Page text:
Erika Fry, an assistant editor at the Columbia Journalism Review, contacted Poynter’s Julie Moos to point out that Romenesko was consistently using passages of text verbatim from pieces he was writing about without using quotation marks.

It should be made clear that he was prominently linking to the source material, but Moos said that this posed the risk that the words “may appear to belong to Jim when they in fact belong to another”.

This style represents Jim’s deliberate choice to be transparent about the information’s origins while using the source’s own words to represent his or her work. If only for quotation marks, it would be exactly right. Without those quotation marks, it is incomplete and inconsistent with our publishing practices and standards on Poynter.org.

Romenesko has been writing for Poynter for 12 years and – according to Moos – the practice has been “extensive”, with spot checks going back to 2005 showing “multiple examples”.

Part of the problem was that Romenesko was allowed to publish his posts straight to the Poynter website without being subbed. He was the only staffer to be allowed to do so, and although other editors at Poynter read his work and the original pieces, Moos said, none noticed the duplication.

Romenesko’s initial offer of his resignation, after being contacted by Moos about the practice, was refused, but a subsequent offer has now clearly been accepted.

Moos noted in her post that some may find Romenesko’s practice “entirely acceptable and disagree that it is unclear or incomplete”, while some may find it “abhorrent and a journalistic sin”.

What do you think? Let us know on Twitter @journalismnews or in the comments below, or by email to joel at journalism.co.uk.

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#Tip of the day from Journalism.co.uk – how and when to attribute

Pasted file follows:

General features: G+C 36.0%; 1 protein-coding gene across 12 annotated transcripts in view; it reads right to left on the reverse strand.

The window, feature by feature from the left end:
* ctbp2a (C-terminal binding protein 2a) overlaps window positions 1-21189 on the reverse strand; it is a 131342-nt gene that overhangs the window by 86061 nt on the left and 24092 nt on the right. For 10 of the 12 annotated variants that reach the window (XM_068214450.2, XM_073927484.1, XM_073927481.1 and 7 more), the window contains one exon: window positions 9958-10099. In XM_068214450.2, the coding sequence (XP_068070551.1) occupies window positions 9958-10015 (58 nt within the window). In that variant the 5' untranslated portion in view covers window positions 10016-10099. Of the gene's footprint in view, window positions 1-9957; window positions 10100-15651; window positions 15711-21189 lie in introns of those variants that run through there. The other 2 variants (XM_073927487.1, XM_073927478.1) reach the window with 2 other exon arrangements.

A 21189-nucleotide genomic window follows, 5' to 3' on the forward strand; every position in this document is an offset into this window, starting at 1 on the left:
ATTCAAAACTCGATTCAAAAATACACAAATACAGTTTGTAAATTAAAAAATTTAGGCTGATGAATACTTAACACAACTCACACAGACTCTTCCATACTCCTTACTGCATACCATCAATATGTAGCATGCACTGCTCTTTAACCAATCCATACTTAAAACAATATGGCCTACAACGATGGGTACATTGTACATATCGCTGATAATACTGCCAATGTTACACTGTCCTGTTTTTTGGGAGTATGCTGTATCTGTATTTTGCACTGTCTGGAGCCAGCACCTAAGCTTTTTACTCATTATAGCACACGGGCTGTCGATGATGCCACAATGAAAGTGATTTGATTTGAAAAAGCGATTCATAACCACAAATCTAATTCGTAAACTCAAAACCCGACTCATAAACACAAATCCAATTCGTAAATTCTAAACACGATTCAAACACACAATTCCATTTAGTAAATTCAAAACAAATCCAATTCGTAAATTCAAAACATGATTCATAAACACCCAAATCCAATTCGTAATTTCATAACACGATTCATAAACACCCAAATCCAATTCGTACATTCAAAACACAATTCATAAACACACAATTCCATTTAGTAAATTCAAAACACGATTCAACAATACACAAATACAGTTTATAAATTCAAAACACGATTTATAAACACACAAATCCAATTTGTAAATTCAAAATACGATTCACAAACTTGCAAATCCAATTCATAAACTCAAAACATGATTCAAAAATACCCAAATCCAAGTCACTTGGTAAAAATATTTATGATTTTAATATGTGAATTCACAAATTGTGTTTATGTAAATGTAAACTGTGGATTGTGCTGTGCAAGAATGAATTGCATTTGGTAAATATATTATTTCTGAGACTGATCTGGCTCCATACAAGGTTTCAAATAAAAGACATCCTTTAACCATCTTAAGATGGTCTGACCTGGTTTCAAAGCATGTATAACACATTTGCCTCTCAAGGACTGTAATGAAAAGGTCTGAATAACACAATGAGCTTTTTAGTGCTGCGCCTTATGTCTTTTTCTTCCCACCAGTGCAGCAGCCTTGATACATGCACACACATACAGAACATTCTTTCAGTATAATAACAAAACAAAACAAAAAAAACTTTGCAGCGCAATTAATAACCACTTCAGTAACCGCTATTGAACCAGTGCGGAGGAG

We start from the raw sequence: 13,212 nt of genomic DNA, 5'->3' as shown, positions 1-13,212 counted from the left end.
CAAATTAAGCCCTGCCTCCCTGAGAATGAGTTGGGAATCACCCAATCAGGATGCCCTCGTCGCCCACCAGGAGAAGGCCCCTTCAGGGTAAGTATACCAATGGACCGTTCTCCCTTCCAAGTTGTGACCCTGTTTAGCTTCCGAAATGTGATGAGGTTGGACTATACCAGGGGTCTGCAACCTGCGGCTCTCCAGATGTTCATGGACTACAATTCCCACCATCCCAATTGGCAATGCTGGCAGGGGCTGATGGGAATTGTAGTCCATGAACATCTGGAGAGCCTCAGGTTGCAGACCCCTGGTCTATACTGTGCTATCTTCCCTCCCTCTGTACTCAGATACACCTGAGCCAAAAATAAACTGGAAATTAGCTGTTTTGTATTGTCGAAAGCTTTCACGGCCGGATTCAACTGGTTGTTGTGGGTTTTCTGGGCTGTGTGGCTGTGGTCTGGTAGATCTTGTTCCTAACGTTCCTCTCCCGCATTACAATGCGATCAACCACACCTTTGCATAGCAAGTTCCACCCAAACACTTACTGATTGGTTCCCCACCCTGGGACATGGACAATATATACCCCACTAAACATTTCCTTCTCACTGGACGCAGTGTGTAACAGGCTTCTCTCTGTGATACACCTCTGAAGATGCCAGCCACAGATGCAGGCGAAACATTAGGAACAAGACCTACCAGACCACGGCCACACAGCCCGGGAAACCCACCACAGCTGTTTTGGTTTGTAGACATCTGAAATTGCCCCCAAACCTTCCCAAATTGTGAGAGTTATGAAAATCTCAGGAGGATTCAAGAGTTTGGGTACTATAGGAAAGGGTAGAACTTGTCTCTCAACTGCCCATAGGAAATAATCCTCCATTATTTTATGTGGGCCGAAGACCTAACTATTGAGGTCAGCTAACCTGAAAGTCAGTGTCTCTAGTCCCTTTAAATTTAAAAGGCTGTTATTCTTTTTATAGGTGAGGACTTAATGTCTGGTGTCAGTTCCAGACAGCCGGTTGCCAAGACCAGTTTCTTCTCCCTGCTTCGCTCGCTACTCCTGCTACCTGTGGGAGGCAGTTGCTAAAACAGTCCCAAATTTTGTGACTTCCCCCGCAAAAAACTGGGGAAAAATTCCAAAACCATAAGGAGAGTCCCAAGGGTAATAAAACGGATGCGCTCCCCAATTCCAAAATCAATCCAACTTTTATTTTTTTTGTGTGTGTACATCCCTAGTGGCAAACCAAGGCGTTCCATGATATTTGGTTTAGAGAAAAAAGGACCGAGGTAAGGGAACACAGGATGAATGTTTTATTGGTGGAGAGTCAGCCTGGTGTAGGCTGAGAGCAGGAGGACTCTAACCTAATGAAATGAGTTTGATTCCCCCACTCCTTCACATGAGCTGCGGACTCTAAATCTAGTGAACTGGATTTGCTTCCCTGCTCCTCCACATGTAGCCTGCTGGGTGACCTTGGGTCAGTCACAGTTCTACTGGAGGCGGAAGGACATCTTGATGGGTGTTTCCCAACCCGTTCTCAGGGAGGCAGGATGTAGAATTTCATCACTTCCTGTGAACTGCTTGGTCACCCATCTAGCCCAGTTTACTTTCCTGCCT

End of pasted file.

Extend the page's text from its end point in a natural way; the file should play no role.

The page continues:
Director of community engagement and social media at the Journal Register Company, Steve Buttry, has published an incredibly useful handout on how and when to attribute in articles, which he refers to as “a matter both of journalism ethics and of strong writing”:

Readers are entitled to know where we got our information. If we are citing official statistics gathered by a government agency, that tells the readers something. If we are citing the contentions of an interest group or a political partisan, that tells the readers something else. If we don’t attribute our information, readers rightly wonder how we know that.

Buttry’s advice includes when a journalist should and shouldn’t attribute, giving specific examples, as well as the importance of using copy and paste carefully, how to link out to sources, how to attribute anonymous sources and how best to reference press releases.

Tipster: Rachel McAthy

If you have a tip you would like to submit to us at Journalism.co.uk email us using this link – we will pay a fiver for the best ones published.

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Guardian on using Gaddafi corpse images: ‘Complaints arrived within the hour’